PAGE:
While warmer temperatures and increased storms are often the focus of climate change stories in the media, the often overlooked byproduct of climate change is the impact it has on animals. Just within these last two weeks, many rare birds have been documented in Ontario due to the crazy wind storm we had on the weekend. These rare birds are often blown way off course and end up somewhere they don’t belong. This is the case with the Green-tailed Towhee (a predominantly Western United States bird) that ended up in London, Ontario, and the Gray-crowned Rosy-finch (a predominantly Western North American bird) that was seen in Marathon, Ontario. These sightings pale in comparison with the Variegated Flycatcher (A bird native to South America) that was spotted in Whitby, Ontario (Only the second time it has been spotted in Canada, the first being in Ontario in 1993).
Birds like the Variegated Flycatcher are not designed for the harsh winters of Canada and have a much harder time surviving in our climates. With a lack of food availability (with the Variegated Flycatcher being an aerial insectivore, feeding predominantly on insects), there is little chance for the birds to stock up enough energy to make the return flight home against such strong forces of nature. For birds such as these listed, climate change introduces another obstacle in an already hard life. Nature Canada found through 63 years of data research that birds are laying eggs earlier, losing valuable habitat, and are arriving from migration earlier while departing later due to warmer temperatures (Nature Canada, 2020).
These changes are caused not only by warming temperatures, but environmental fragmentation as well, causing birds more prevalent in the south to venture farther north in search of suitable habitat (Nature Canada, 2020). Habitat loss and fragmentation is the second largest threat to our survival on the planet to climate change, and yet it also compounds impacts of climate change (UNESCO).
With birds changing their ranges, it opens them up to increased pressure from ecological changes as well as local parasites and competitors. It also allows competitors and prey to become overabundant in the areas they have left (Nature Canada, 2020). As an example, some birds who feed predominantly on forest pests such as Spruce Budworms and Tent Caterpillars, are leaving areas with these insects for areas with more suitable habitat for nest rearing. The result is an increase in these pests due to the lack of their natural predators (Nature Canada, 2020). For some birds, the shift in warmer temperatures and having to find more suitable habitats, leads to a loss of nesting success and, in worst case scenarios, death (Nature Canada, 2020). In other cases, the shift in seasons means that there will not be enough food for hatchlings that are laid earlier in the year.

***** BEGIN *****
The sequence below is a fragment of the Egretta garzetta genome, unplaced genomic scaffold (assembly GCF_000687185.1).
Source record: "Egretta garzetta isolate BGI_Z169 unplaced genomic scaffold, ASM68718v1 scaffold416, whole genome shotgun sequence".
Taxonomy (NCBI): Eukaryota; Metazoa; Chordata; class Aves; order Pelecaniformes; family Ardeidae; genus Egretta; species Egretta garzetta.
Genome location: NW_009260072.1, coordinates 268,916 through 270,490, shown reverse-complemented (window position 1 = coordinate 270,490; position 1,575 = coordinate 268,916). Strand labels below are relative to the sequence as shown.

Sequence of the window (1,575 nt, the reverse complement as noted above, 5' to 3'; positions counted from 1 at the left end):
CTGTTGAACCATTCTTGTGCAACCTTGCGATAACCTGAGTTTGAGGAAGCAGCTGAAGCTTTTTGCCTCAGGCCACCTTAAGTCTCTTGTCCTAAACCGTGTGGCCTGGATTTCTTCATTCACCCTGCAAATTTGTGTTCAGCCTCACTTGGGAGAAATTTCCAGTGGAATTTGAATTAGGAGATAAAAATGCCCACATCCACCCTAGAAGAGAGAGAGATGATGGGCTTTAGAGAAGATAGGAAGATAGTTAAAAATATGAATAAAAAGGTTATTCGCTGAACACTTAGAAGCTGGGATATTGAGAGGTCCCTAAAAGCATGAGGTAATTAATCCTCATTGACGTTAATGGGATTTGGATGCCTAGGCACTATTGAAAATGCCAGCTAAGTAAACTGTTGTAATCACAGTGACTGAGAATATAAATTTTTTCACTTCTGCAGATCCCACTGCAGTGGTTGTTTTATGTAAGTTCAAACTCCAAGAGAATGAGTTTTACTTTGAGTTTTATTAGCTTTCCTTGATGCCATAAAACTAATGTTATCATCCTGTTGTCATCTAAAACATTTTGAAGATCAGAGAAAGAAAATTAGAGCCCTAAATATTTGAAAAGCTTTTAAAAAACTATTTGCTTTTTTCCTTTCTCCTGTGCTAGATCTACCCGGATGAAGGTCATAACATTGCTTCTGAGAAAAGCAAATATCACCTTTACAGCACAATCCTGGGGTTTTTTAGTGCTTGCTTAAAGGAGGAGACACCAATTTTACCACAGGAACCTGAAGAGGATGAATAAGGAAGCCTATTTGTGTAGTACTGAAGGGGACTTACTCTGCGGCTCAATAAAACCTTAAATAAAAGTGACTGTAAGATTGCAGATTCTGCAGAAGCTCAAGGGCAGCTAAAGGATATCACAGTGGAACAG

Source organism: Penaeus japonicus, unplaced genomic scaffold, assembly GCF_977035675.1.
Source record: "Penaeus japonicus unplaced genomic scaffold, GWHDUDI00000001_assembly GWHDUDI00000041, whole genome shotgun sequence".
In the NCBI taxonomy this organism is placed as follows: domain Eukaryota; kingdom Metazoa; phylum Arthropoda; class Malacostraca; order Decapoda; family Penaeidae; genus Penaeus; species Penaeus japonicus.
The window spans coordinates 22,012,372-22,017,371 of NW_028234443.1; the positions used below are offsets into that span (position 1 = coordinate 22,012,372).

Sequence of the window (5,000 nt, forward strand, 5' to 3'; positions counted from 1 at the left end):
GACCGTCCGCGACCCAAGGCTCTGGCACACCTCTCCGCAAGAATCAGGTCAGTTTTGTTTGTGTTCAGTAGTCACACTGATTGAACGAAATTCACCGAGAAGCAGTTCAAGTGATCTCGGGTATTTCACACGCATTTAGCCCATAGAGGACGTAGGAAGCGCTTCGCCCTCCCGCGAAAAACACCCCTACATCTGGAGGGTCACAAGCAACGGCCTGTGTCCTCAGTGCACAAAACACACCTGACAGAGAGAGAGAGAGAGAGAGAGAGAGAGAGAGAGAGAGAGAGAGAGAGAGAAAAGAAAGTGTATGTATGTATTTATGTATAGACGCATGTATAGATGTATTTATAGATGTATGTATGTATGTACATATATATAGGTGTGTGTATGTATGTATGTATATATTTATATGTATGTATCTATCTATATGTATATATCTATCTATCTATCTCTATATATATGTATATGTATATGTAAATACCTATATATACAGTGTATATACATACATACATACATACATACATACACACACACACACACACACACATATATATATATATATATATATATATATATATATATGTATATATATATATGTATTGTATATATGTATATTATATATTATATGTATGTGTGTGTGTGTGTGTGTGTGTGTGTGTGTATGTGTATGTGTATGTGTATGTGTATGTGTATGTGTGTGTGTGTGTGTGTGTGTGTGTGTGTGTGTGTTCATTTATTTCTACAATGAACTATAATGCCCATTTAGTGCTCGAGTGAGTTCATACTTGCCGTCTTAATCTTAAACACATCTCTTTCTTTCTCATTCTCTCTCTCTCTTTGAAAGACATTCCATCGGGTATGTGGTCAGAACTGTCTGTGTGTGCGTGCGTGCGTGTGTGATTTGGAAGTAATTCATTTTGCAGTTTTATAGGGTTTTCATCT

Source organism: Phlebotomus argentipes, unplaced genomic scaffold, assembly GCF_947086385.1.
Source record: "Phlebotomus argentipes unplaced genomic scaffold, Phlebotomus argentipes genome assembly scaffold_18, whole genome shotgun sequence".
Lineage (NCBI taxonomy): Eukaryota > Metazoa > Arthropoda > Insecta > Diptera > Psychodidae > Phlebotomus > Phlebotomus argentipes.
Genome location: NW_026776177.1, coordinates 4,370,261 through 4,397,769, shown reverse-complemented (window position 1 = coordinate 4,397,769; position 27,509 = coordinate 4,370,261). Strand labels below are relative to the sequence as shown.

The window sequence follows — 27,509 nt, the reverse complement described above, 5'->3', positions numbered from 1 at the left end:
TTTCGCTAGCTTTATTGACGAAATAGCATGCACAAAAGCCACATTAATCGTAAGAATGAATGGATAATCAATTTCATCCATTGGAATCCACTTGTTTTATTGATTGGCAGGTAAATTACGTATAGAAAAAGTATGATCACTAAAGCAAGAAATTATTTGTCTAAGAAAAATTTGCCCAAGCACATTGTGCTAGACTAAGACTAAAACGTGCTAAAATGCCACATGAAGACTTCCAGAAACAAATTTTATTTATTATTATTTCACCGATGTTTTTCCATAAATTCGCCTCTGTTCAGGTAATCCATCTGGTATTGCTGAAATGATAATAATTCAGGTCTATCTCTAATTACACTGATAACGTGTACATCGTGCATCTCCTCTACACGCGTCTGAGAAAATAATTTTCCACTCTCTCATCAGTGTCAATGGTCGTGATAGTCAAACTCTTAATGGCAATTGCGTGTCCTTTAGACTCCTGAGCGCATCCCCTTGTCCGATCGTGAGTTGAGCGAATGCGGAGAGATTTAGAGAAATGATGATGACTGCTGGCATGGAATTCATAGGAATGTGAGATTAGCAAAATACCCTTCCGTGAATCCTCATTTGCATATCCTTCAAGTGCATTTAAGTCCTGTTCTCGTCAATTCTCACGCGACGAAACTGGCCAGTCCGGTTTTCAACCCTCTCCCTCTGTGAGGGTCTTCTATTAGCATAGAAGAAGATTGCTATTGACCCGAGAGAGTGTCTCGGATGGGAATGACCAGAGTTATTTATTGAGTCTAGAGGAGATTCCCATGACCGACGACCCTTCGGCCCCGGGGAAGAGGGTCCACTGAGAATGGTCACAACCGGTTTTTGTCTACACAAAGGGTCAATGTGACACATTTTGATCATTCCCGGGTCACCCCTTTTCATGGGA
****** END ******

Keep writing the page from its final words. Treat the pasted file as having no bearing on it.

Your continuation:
Whether we like to acknowledge it or not, animals are impacted by our actions more than we
care to think about. While the opportunity to see rare birds in environments that we normally wouldn’t can be an exciting idea for some, the thought that these birds may not survive their new environment diminishes the excitement of simply seeing a rare bird (at least for myself, it does). The impact climate change has on the world, especially the world of birds and bird migration, is a scary yet very real threat we need to take into consideration when determining how we go about both our daily lives as well as our battle against climate change and how we manage or develop our properties.
This is only the beginning of the changing climate, and we can already see the negative impacts it has on our bird populations. If we wish to continue to admire these beautiful creatures in their natural habitats, and if we hope to hear their songs in the spring and summer, and witness their migrations in the fall, we need to be more conscientious of our lifestyles; all it takes is willing people like you and I to make a positive change in the world for the future of these wonderful winged wonders. Even small changes such as keeping more areas natural in our yards, reintroducing native plants and trees, reducing night lighting, and installing thermostats and sensors to regulate our power consumption helps. It is cumulative. Each bird and each action counts.
Written by Xavier Tuson, Conservation Technician with The Land Between charity.
Nature Canada. 2020. How climate change is affecting birds https://naturecanada.ca/discover-nature/about-our-birds/how-climate-change-is-affecting-birds/#:~:text=Birds%20most%20at%20risk%20of,on%20multiple%20habitats%20and%20sites. Accessed 19 Nov 2020.